Building what isn’t there – 3D printing and museums

A couple of days ago I had the pleasure of meeting some wonderful folk from the Grant Museum of Zoology, at UCL. We were discussing how the Grant Museum might be able to contribute to one or two of the sessions in the ‘Digital Futures‘ program that I’m running. The conversation quickly turned to the elephant in the room… well… less “elephant” and more “quagga”.

For those of you who aren’t sure what a quagga is, much like me up to a few days ago, here’s a quick description. Imagine that a zebra mated with a horse, and the animal created was about four-and-a-bit feet high, and about eight feet long. There you go, that’s a quagga. Alternatively, you could just look at the picture below.

A photograph of a quagga, from the Biodiversity Heritage Library
A photograph of a quagga, from the Biodiversity Heritage Library

Sadly, this majestic creature is now extinct; hunted for its meat and skin, it was gone by the late 1880s. It’s a terrible shame, for sure, but why am I talking about an animal that hasn’t existed for well over a century? Well, as it turns out, the Grant Museum has an almost complete skeleton on display. The reason that I’ve italicised ‘almost’ is quite important here, because sadly the example that they have is missing its back left leg and top right shoulder. Well… at least it was missing those bones.

Thanks to the wonders of technology, the hard workers at the Grant Museum have managed to re-create those missing appendages to build a fully complete quagga skeleton. Now I know what you’re saying, “recreating bones is nothing new, museums have been doing it for decades!”. And you’re right, I can’t refute that point. The Grant have done it a little differently, though, because they’ve printed the bones. Now whilst this might not sound overly impressive at first, let me explain why this could revolutionise the way that museums handle, display and conserve their collections.

A Flickr album, by UCL News, of the quagga project

Historically, missing bones were recreated by plaster. Some people know this, others aren’t aware. But ‘Dippy’ the Diplodocus at the Natural History Museum, for example, isn’t “real” at all. I’ve mentioned the “realness” of Dippy once before, here. But how real or unreal a skeleton is isn’t really the point of this post, the point is to highlight how museums can recreate bones, not the merits of recreating them. At the Grant, they used a massive CT scanner (as you can see from the images in that album) to scan the right leg and left shoulder of the quagga. They then reversed the data generated by the scanner, using computer software, to model the opposite bones and then print them. These printed bones were then added to the quagga to complete the skeleton.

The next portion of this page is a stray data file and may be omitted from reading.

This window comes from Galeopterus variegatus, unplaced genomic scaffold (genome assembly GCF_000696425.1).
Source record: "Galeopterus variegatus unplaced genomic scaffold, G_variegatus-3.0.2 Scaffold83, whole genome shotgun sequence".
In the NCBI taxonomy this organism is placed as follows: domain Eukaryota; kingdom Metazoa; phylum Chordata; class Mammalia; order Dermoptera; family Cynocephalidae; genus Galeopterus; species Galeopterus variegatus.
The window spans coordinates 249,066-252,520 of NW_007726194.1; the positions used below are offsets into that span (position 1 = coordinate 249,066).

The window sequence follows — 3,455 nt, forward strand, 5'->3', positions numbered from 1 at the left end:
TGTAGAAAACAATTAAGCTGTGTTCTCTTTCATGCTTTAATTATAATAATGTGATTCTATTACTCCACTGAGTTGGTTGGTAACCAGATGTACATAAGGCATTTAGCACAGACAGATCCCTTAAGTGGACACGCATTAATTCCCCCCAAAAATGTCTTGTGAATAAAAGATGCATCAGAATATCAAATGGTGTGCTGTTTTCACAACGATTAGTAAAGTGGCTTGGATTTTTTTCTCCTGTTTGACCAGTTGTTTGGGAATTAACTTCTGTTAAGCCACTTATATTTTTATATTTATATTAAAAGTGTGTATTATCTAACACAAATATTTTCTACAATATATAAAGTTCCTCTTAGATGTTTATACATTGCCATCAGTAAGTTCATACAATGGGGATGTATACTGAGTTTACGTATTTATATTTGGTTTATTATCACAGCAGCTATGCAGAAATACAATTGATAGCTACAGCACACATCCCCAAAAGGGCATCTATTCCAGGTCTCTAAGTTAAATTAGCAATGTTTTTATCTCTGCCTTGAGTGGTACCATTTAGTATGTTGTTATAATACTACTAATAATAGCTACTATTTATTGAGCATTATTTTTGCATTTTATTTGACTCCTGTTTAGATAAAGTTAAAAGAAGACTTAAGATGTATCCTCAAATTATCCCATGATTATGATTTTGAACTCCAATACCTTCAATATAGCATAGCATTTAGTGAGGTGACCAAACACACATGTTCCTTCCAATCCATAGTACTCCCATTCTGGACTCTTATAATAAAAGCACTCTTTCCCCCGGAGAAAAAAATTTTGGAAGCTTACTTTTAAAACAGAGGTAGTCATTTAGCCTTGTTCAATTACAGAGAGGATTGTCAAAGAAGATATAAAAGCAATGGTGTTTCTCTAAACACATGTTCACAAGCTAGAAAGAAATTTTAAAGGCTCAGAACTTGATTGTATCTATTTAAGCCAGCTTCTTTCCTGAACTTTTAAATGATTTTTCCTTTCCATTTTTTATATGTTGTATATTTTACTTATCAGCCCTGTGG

There’s a lot of stuff that I like about this project. Firstly, I like that they didn’t change the colour of the printed bones to match the original skeleton. I appreciate it when museums are transparent about what they do, and that the Grant didn’t try to hide the fact that this particular quagga isn’t naturally ‘complete’. I also like that the project adds a bit of drama to the whole object, particularly because these new “bones” act as an extension of that quagga’s story. I also like that the Grant are using digital tech in some incredibly imaginative ways. But, mostly, I like the possibilities that projects like this bring for both the museum, and the museum audience.

By using 3D modelling and printing, museums could achieve some really amazing things. For instance, they could recreate and exhibit objects that are too damaged, or delicate, for public display. They could make replicas of their most popular objects for handling sessions, or to go out on loan to other museums for more people to enjoy. They could even make the data openly accessible to the general public, so that they could print their own versions at home. Taking a slightly more commercial stance, museums could mass produce some objects to be sold, changing their dimensions to fit any kind of novelty gift (maybe this example is better done tastefully, but it’s still a way for museums to generate revenue and ensure that they stay open in the face of cuts).

But I think that the most exciting use for this sort of tech is best exemplified by the quagga. Through 3D printing, the Grant has added a new dimension to an old object. That new dimension is material, because they’ve literally added a number of missing bones. But the new dimension is also immaterial, in the story associated with the quagga itself. Now, when people come to visit the Grant, they’ll see the quagga with one black leg and one black shoulder, and they’ll wonder why that is. They’ll read or ask about the printing project, and they’ll engage further with both the museum and the skeleton. It acts as another way to interpret the object, and another way to enhance the story of the quagga itself.

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